I am preparing for a speaking engagement with local insurance professionals. Typically, I speak to peers, those in risk control, loss control, and related safety functions within the insurance industry. This time, I have the opportunity to pump up the risk control role to insurance professionals who may not fully value or understand what we do.
Maybe I’m biased, but I’ve always considered risk control a selling point and retention tool for insurance carriers and brokers. When I was employed on the other side, as a safety executive for large contractors, I always evaluated my company’s insurance business partners for their risk control capacity. Strong risk control departments were an indicator of the carrier or broker’s overall commitment and capabilities.
I’d like to know why you value risk control services from your insurance carrier and/or broker, or if applicable, what you would like from those business partners. To get you started, here’s some reasons why I found risk control to be an important piece of the business insurance puzzle:
An extension of the safety department
A reliable and professional risk control consultant (RCC) from the insurance carrier or broker was essential when I was a one-person safety department. I clung to resources that the RCC would provide me on their (not often enough) quarterly visits. Back then, I had a file drawer full of CD-Roms with training and program templates that I referred to constantly. I realize this is outdated and has been replaced with online training discounts and risk control “portals” with seemingly endless information, but the point remains – risk control resources are invaluable to those who are asked by their employer to do more with less.
A good RCC will not just bestow such safety treasures on you, their policyholder, however. They will sit down with you, walk you through logging in, and point you to the good stuff. As a good RCC myself, this is something I routinely did at client kickoffs and was told that it was valuable. Having been on the other side, I know that a safety professional is pulled in many directions after the RCC leaves their office. Ensuring important resources are treated as such will ensure your policyholder actually uses the “portal” when you’re not there!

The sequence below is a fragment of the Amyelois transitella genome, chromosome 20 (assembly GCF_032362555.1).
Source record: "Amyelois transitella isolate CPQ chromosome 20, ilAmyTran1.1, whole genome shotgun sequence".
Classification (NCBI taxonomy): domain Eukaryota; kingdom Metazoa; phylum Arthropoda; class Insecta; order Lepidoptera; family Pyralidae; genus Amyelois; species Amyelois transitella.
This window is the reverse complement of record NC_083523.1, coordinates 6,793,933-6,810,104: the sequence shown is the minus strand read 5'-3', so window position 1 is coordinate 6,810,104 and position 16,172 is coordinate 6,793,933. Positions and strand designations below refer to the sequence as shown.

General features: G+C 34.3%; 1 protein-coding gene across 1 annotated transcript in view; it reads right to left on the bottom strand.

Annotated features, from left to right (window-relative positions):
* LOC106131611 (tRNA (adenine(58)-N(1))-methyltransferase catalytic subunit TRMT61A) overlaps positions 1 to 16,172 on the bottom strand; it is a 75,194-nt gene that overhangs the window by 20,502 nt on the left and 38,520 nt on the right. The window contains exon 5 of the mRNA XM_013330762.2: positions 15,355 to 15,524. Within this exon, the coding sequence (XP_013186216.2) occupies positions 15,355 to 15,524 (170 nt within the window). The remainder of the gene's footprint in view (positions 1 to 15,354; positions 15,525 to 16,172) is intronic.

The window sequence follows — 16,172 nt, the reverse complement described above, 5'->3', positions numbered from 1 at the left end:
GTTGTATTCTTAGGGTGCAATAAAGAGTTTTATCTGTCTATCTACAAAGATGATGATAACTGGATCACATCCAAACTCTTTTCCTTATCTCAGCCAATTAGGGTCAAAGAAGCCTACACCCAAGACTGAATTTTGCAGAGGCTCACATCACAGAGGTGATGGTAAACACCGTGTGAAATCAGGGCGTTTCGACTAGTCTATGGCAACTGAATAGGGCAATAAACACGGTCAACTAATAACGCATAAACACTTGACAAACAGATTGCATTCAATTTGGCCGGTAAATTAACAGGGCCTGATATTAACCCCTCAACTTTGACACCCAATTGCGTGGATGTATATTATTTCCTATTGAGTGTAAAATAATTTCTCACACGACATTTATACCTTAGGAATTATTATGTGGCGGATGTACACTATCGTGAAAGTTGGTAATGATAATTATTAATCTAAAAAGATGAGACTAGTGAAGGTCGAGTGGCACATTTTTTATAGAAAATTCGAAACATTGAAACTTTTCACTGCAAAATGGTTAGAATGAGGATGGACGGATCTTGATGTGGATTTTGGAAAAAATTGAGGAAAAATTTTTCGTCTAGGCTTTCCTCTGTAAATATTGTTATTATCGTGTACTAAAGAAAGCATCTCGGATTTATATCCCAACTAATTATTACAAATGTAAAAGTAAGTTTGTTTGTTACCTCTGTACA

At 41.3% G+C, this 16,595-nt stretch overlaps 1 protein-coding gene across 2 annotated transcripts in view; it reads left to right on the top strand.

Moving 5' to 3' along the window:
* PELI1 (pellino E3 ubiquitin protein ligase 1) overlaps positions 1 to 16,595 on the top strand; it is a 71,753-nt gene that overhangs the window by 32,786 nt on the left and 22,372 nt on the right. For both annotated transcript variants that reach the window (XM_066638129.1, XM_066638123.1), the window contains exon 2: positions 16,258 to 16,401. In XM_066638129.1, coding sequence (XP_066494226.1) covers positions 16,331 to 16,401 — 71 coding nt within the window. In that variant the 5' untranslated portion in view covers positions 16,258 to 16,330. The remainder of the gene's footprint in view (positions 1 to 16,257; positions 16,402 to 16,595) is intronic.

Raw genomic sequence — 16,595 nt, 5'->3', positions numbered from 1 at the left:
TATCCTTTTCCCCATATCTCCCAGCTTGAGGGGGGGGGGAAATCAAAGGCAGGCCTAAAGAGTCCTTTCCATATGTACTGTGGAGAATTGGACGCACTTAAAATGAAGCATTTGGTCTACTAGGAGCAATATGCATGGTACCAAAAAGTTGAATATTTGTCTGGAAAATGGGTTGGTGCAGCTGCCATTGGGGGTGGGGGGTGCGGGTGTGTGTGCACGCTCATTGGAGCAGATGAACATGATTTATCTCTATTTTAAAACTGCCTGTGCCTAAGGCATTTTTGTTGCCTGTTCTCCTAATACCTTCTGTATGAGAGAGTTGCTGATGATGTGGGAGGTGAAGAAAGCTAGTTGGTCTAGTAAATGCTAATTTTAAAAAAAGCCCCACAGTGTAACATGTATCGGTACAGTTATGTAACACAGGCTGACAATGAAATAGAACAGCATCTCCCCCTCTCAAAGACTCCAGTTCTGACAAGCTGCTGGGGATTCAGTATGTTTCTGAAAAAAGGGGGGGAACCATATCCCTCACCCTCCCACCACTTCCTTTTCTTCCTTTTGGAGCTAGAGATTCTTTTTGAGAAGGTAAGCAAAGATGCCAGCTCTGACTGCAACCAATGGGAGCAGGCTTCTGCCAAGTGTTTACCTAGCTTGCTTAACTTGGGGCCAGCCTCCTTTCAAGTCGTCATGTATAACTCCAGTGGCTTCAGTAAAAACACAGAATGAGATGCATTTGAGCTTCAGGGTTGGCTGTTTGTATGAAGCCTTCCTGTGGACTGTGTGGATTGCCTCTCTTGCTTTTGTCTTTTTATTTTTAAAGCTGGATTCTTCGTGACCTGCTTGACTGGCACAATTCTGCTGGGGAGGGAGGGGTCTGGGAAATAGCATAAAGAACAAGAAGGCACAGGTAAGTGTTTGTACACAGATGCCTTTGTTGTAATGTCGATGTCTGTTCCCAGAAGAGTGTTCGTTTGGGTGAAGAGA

A good RCC will be available to answer random, usually urgent emails, phone calls, or texts from the insured (within a reasonable time frame) who now looks to them as a trusted advisor.* When I worked with subcontractor trades like electricians, ironworkers, and plumbers, these questions usually started with “the GC is asking me for…” and I was able to advocate on the insured’s behalf.
*If you’ve had any sales training, this “trusted advisor” status is THE holy grail of customer satisfaction and ultimately retention. Here’s a nice read on that status and how to achieve it.
Boots on the Ground
This is especially crucial with heavy industrial, manufacturing, and construction environments. The best RCCs have direct experience in the field the insurance carrier or broker’s policyholders conduct business in. This cannot be faked, only learned and earned. For those without the field experience and currently in an RCC role, cross train and visit as many sites as possible – go with coworkers who are more experienced to see how they approach their clients’ sites. Never stop learning.
This field experience becomes evident when the RCC makes recommendations. Thoughtful, relevant, and practical recommendations will be complied with, because they make sense. If a recommendation is rooted in compliance only, it may not be as well-received by the policyholder.
More on recommendations
A bulk of my presentation to the local insurance group will be about promotion of safety through well-written recommendations and an action plan for follow-through. This is the process by which insureds improve their programs with holistic guidance from their carrier or broker. This process is often an afterthought and is where an RCC can really shine and prove that risk control retains policyholders.
So, what do you think? How does risk control add value? What can be improved?